Britain has reclaimed its place as one of the top five countries that firms look to make deals in, just six months after dropping off the list in the wake of the country's surprise to leave the European Union, according to a survey released Monday.
Britain has reclaimed its place as one of the top five countries that firms look to make deals in, just six months after dropping off the list in the wake of the country’s surprise to leave the European Union, according to a survey released Monday. In its half-yearly report of business executives, consulting firm EY said Britain has rebounded to be the third most attractive destination for mergers and acquisitions, behind the U.S. and China. Last October, in the wake of the Brexit vote, it had slumped to seventh and out of the top five for the first time in EY’s seven-year history of assessing deal intentions. Steve Krouskos, EY’s global head of transactions, said he was unsurprised by the turnaround. Irrespective of the Brexit vote, Krouskos said, Britain remains a “major force in the global economy and a center of deal-making activity.”
In the City of London, Britain has the most comprehensive financial sector in Europe and most commentators think the government, whoever wins the upcoming general election, will seek to retain that status in the Brexit discussions and that Britain will remain an open and transparent place to do business. Last month, before she called the general election for June 8, Prime Minister Theresa May formally triggered the two-year process by which Britain will leave the EU. There’s now growing talk that whoever wins the election will be in a better position to get a transitional deal with the EU that might last around three years.
In all, Krouskos thinks that elections can have a short-term impact on the appetite for corporate deals, but that longer-term issues involving rapid technological change and the threats posed by innovative start-ups are what really drive firms. “Geopolitical and policy uncertainty is a permanent feature of the boardroom, but technology-enabled disruption poses a greater challenge to many business models,” he said. “The exponential pace of disruption and transformation is compelling executives to engage in M&A. Companies need to innovate to follow rapidly changing customer preferences and buying assets can be the fastest way to radically reshape their business for future growth.”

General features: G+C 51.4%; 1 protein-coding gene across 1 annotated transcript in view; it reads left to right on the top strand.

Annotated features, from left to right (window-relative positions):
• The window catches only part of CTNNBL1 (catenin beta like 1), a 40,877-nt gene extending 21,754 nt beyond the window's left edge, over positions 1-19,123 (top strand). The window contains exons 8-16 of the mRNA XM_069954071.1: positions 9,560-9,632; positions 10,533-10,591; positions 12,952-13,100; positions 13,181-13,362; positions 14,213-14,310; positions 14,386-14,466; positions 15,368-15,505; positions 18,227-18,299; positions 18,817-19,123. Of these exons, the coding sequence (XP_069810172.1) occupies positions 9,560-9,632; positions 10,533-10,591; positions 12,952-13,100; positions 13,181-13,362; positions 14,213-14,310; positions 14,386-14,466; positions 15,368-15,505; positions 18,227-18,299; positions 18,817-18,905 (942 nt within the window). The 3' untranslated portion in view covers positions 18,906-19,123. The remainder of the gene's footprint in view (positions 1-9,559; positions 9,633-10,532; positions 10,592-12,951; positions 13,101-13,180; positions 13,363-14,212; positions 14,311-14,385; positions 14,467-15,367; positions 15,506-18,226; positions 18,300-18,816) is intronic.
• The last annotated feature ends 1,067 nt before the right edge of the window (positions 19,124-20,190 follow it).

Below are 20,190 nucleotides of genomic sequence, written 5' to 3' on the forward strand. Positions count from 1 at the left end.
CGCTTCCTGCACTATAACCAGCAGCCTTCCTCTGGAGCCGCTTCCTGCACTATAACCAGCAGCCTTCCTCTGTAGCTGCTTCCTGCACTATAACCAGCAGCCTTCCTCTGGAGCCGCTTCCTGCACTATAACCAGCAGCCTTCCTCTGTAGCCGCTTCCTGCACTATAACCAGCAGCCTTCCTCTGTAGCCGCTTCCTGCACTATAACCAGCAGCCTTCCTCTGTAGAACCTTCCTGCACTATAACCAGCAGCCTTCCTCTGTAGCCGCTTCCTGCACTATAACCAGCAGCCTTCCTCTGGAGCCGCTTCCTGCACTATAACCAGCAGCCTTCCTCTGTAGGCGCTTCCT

As a result, the interest in deals remains high. According to EY’s survey of 2,300 executives across 43 countries, the majority of whom are CEOs, 56 percent of companies expect to actively pursue deals in the next 12 months. That’s down a percentage point from October, but six points higher than a year ago and way above the survey’s long-run average. “Executives recognize that staying on the deal sidelines could mean they are sidelined from securing future-proofing assets,” Krouskos said. EY’s findings echo those of specialist Mergermarket, which this month found that global deal-making has remained resilient this year in the face of uncertainties, with deals worth $678.5 billion announced in the first quarter, 8.9 percent up on the previous year’s value.
Already this year, Johnson & Johnson, the world’s biggest maker of health care products, is in the midst of its biggest-ever acquisition – the pending $30 billion purchase of Swiss biopharmaceutical company Actelion. And British American Tobacco has offered $49 billion bid for the nearly 58 percent of rival Reynolds it doesn’t already own. Getting deals through isn’t always easy and this year has shown that clearly. Recent failures include the proposed $30 billion tie-up between the London Stock Exchange and Deutsche Boerse and most dramatically Unilever’s rebuff of a $143 billion approach from Kraft Heinz. And Rupert Murdoch’s attempt to consolidate his media empire with Twenty-First Century Fox’s purchase of Britain-based Sky is no done deal following the British government’s decision to give regulators more time to weigh the matter because of the election.
One concern that’s risen in the wake of the Brexit vote and the election of Donald Trump as U.S. president is that the global economy is heading for a period of increasing protectionism. However, despite speculation about trade barriers, Krouskos said cross-border M&A has already been a hallmark of 2017, with a resurgence of deals between the United States and Western Europe. According to the survey, only 36 percent of companies now plan to focus on domestic deals in the next 12 months. “For many companies, cross-border deals are a necessity – successful companies will find ways to navigate challenges such as rising nationalism,” Krouskos said. “Executives are evaluating a wide range of M&A geographies to secure market access and grow customer base.”